Travis Chen of L.A. added a Thingamakit synthesizer (formerly sold by Bleep Labs) along with with dual LEDacles, to his Nintendo R.O.B. robot, then sold it on Etsy. [Via Bleep Labs]
The Force is strong with Instructables user The Papier Boy. Includes freaking-out R2 unit!
The spinning droid was constructed of Styrofoam and painted to look like R2-D2. I used one of my daughter’s old toys to create the motion. The toy had a gear on it that spun when a button was pushed. I cut the toy in half (it was too big) and mounted the toy to the underside of the body and glued the droid head onto the gear. To control the spinning I used an old NES controller. I re-routed the toy’s switch through the NES controller so when the A or B buttons were pushed the droid would spin for about 15 seconds. For audio, I downloaded some R2-D2 sound effects from a website and used Pinnacle movie studio software to string them all together into a 50 second babbling droid Mp3. I loaded this onto an iPod and connected it to a small portable speaker system that I hid inside the body of the car. This way, each time I started down the hill, I could push the NES controller button and the iPod play button to commence the droid freak-out.
[via Dude Craft]
Mike Doyle’s masterwork Lego Victorian on Mud Heap follows up on his similar, if less epic, creations, Three Story Victorian with Tree and Two Story with Basement. This latest work is 5.5′ x 6′ x 3′ and uses well over 100,000 Lego elements, and took 600 hours of build time.
For me, this piece speaks to the inherent unpredictability of those things which we call our foundation. Like a little dollhouse, a seemingly secure home is plucked up and set on a new path. This charming home, lovingly embellished with ornamental fancy was no match for nature. The fancy embellishments serve as a reminder of our earlier focus on the material world, while the aftermath removes us from that focus. The piece offers no answers or necessarily any hope, but rather points to life’s fragility.
[Via the Brothers-Brick]
Antoine Pevsner’s Portrait of Marcel Duchamp as it appeared, left, shortly after its creation in 1926, and in 2009, right.
Though “plastic” has now largely overcome its The Graduate-era connotation of “necessarily cheap, fake, and ephemeral,” it remains the case that plastic objects—especially those manufactured early in the history of plastics technology—present unusual challenges for long-term conservation. As a dabbling ray gun collector, I’ve poked around in this area a bit, trying to figure out the best way to display my collection under conditions designed to control degradation. Not wanting to spend a bunch of money on a specialist text written and priced for professional conservators, however, I have found that this pamphlet from the National Park Service provides a great overview of the subject, but with plenty of specific detail to satisfy my needs as a hobbyist.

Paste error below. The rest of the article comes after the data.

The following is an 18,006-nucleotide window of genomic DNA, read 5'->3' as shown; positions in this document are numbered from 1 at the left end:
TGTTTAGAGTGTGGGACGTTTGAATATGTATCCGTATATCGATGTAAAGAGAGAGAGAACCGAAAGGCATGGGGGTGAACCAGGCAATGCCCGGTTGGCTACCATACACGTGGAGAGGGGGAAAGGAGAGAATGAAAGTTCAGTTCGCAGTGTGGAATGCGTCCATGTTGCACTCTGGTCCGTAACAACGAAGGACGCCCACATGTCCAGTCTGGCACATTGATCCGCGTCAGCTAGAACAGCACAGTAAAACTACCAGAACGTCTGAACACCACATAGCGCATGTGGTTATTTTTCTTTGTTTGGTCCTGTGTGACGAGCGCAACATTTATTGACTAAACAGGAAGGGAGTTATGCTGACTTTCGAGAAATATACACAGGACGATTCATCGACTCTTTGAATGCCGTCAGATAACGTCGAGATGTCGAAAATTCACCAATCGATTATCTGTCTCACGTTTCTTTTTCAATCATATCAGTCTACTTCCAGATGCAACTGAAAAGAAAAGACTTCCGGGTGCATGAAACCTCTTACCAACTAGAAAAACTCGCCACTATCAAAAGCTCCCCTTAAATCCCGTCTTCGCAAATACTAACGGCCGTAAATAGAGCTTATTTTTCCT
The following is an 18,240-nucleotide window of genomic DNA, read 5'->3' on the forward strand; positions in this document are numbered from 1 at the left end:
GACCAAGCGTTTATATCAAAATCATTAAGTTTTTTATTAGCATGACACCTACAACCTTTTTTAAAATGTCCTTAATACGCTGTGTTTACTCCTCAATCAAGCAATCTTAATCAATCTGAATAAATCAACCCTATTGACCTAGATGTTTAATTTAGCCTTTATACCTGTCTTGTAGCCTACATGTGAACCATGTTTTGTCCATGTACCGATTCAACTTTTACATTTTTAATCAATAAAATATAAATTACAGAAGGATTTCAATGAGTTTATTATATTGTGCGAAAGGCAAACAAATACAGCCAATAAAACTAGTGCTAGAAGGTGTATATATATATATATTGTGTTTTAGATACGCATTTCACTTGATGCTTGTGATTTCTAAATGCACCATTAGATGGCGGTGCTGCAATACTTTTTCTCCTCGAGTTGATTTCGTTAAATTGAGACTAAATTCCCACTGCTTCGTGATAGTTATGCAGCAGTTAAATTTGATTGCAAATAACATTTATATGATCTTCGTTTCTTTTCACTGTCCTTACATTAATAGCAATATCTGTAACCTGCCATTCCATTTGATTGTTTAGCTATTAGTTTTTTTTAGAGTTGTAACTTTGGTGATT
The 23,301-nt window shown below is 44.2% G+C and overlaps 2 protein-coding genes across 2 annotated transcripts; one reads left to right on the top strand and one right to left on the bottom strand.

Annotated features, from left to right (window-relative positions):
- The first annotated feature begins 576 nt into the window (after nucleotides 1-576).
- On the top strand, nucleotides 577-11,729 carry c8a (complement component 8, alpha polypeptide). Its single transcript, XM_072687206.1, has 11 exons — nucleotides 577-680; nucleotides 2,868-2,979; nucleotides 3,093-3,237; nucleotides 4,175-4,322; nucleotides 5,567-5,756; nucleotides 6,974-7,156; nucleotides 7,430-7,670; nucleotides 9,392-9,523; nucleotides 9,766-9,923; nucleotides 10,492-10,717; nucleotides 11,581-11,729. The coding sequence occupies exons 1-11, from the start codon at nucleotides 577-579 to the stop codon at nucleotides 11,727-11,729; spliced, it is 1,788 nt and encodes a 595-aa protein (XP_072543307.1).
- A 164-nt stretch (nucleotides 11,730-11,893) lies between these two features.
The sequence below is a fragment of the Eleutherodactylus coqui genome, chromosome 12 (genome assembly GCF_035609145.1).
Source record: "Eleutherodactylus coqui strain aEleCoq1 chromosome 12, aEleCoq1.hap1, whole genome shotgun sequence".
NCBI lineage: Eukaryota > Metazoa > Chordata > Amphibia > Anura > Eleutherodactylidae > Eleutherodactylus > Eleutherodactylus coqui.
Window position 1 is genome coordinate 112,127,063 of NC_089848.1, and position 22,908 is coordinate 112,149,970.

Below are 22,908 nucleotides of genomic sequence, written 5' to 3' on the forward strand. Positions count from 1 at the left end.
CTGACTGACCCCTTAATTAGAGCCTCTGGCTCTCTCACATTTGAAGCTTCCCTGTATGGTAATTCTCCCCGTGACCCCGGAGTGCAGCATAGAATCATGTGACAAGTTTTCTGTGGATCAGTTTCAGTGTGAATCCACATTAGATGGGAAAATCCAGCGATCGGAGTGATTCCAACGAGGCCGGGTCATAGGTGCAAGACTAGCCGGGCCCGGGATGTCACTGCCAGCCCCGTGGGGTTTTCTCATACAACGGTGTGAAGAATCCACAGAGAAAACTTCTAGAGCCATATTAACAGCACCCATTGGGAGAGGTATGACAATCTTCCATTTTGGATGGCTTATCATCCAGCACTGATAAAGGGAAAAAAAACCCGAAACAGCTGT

Make: Live episode 17 features 3D modeling and printing and was live from the MakerBot workshop in Brooklyn, NY. Learn about the software and hardware toolchain for realizing your imagination in 3D objects in this archived episode. In the clip above, MakerBot co-founder Bre Pettis talks about exciting developments in their extruder technology and fields 3D printing questions from the audience.
Teacher Liz Arum demonstrates Tinkercad, a browser-based solid modeling tool, and talks 3D in the classroom.
Did you see the turtle shell racers at World Maker Faire NY? Michael Curry aka Skimbal talks design and shows how these rad RC cars work. He’s a superstar modeler who prefers the free tool SketchUp over the fancier modeling packages.
Subscribe to the MAKE Podcast in iTunes, watch Make: Live episode 17 in its entirety (or download in m4v format). Also check out the chat room transcript!
On this episode we also premiered the Secret Noodle Truck video from World Maker Faire NY:
Hidden somewhere on the grounds of World Maker Faire New York is a fully functioning noodle house in the back of a rental truck, run by Mark Krawczuk. The truck usually appears at New York’s Lost Horizon Night Market and serves new friends two types of noodle soups.
Want to show us your project? Upload a video or photos and send a link to email@example.com.
Make: Live 18: Toys & Games
Wednesday October 12th, 9pm ET/6pm PT
Watch at makezine.com/live or on UStream
Please join us in the UStream chat or mark tweets with #makelive to interact live with the show.
Mark Wilson of New Zealand created an Arduino-based emulation of the KENBAK-1, one of the first, if not THE first personal computer, released 40 years ago.
Fully assembled and powered on. The LED indicates that the INPUT register is being displayed, pressing the 8 buttons on the left will toggle the corresponding bits and LEDs. The four contol buttons provide for setting the address, reading/writing memory etc.
Flickr set and source files.
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